in his intellectual nature. Thus, for Aquinas, the identity of the human person lies in the interplay of both being made in the image of God and realizing this image within him as he both grows in virtue and receives divine grace to become more like Christ. Secondly, Aquinas gives answer to the relationship of divine and human agency. In the modern narrative, divine agency amounts only to the “watchmaker God,” impersonal and removed from creation. This view of the universe’s complete autonomy was brought to its extreme in postmodernity’s nascency, where “God is dead.” Yet for Aquinas, God is “ipsum esse subsistens” – creation cannot be but wedded to the creator, for while all things partake in being, they partake in their creator who is “I AM.” Creation, therefore, is not simply a one-time event, but an ongoing act. By affirming God’s creative act, Aquinas reveals that God is not aloof to God’s work, as posited by modernity, but involved in every aspect of it. Yet God’s nearness to his creation goes further. He not only weds himself to creation through sustaining all things in existence, but “becomes one flesh” with it in the hypostatic union. Thus, countering modernity’s deist narrative of divine agency, Aquinas upholds the nearness of the creator to his creation through the Incarnation. And countering the postmodern claim of God’s death, Aquinas shows forth that indeed God did die – upon the Cross – yet he also rose from the dead and offers this new life to all who ask for it. Thus, once more, Aquinas brings us face to face with the savior. With regard to human agency, moreover, both modernity and postmodernity agree that man is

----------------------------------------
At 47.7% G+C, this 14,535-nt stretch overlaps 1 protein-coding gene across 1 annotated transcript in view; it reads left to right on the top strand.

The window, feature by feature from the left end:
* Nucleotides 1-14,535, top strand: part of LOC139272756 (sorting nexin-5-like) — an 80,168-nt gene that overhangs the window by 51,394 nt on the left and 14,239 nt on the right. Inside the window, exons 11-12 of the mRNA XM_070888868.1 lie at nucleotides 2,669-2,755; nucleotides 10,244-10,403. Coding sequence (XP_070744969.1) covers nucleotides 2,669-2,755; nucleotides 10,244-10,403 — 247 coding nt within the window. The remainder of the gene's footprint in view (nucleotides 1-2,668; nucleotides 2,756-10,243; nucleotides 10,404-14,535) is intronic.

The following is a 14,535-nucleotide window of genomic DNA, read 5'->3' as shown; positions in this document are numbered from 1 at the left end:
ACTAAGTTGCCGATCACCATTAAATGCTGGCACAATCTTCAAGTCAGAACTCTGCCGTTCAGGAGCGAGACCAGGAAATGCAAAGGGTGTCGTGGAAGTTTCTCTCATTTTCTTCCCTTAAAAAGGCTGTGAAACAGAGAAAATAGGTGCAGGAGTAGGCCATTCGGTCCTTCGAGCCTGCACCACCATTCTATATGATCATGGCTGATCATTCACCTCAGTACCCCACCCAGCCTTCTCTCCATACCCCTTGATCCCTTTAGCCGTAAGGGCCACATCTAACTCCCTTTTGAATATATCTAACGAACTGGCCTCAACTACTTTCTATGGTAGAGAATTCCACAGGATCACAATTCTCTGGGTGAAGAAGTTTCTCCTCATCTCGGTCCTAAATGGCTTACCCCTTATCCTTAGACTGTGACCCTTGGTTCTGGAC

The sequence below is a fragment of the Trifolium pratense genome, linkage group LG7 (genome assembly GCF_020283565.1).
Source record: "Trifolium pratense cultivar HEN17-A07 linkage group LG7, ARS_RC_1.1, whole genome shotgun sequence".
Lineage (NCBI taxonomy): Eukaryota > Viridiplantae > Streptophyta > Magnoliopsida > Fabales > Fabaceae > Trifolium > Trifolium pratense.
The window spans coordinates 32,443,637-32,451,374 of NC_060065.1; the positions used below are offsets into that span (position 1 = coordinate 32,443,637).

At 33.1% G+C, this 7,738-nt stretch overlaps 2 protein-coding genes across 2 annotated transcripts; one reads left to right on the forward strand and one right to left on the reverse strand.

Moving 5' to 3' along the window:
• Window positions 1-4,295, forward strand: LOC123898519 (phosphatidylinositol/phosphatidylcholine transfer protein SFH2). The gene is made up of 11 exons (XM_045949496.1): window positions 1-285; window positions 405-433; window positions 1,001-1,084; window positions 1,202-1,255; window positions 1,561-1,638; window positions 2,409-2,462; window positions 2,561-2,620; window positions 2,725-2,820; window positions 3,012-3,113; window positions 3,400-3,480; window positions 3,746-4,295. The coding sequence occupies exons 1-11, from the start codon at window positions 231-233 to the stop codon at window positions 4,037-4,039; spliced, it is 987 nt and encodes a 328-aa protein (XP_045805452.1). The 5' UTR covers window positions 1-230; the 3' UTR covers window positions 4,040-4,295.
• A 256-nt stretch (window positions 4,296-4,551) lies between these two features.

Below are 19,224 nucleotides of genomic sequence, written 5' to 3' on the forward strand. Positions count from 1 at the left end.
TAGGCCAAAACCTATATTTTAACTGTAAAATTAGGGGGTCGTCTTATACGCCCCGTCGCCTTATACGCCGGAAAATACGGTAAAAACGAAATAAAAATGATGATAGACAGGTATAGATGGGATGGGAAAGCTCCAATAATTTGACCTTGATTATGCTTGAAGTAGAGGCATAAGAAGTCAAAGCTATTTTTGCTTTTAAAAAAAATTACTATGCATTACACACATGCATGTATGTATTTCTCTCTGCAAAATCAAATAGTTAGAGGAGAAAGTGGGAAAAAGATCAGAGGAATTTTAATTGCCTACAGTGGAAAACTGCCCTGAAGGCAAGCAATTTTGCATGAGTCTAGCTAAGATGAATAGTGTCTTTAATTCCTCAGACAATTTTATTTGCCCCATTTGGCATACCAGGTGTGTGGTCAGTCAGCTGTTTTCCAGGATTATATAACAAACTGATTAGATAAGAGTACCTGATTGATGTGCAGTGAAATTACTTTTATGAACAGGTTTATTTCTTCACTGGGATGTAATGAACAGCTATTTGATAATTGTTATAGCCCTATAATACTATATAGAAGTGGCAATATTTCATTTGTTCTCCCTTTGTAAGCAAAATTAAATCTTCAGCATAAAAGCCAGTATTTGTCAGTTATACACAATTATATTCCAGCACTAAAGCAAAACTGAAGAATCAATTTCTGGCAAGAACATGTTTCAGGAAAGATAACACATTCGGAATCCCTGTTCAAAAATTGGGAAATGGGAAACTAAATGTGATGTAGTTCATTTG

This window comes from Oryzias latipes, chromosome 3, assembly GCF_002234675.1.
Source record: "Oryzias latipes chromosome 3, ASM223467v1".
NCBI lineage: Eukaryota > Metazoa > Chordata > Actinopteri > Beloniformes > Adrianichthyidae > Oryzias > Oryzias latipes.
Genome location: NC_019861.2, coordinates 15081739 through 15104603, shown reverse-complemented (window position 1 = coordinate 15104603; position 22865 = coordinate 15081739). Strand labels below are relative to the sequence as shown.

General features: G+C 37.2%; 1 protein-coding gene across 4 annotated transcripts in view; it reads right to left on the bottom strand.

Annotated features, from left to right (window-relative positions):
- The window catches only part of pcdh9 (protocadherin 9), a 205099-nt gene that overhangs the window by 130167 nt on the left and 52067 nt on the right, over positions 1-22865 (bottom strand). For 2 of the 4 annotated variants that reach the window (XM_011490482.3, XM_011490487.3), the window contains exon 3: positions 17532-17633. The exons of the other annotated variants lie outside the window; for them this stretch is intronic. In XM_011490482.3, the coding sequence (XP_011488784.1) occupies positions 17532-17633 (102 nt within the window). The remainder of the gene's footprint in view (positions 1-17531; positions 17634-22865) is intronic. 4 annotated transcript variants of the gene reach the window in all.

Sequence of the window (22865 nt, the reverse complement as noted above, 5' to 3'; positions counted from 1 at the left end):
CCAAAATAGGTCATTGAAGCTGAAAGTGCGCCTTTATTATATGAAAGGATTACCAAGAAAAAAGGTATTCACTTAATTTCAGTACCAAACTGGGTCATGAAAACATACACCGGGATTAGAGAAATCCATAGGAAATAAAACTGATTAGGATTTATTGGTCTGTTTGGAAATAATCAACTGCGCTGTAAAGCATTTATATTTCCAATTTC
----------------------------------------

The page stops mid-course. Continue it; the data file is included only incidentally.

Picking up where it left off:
autonomous, independent and set to bring about his own redemption through work. For Aquinas, however, man is fundamentally dependent, for man is fundamentally a creature. Yet this dependence on divine agency does not annihilate human agency; rather, divine and creaturely agency cooperate. With regard to living creation at large, God invites creaturely agency to partake in its own creation through evolutionary speciation. With regard to the human person, God fashions man as a creature not yet finished, inviting him to participate in his own completion through intellection and love. This is particularly seen in his plan of salvation, for, as Augustine stated, “God did not will to save us without us.” Thus, Aquinas would say that the inclination of modern and postmodern man toward redemption through human agency, while surely disordered, does not have to be expunged completely. Instead, it must be conformed to the divine will that the two may act together. Paradoxically, this conformity does not restrain man, but gives rise to the fullness of freedom. Sanctity, therefore, is not resultant of human achievement, but the meeting of human weakness and divine grace. By rooting his treatment of the human person within man’s primary relationship with the creator, Aquinas gives the narrative of the Fall and original sin its proper footing, out of which recognition of the savior is made possible. Through addressing human identity and agency from within the creator-creature relationship, he serves as spiritual guide, inviting us to see the work of the savior in the world.
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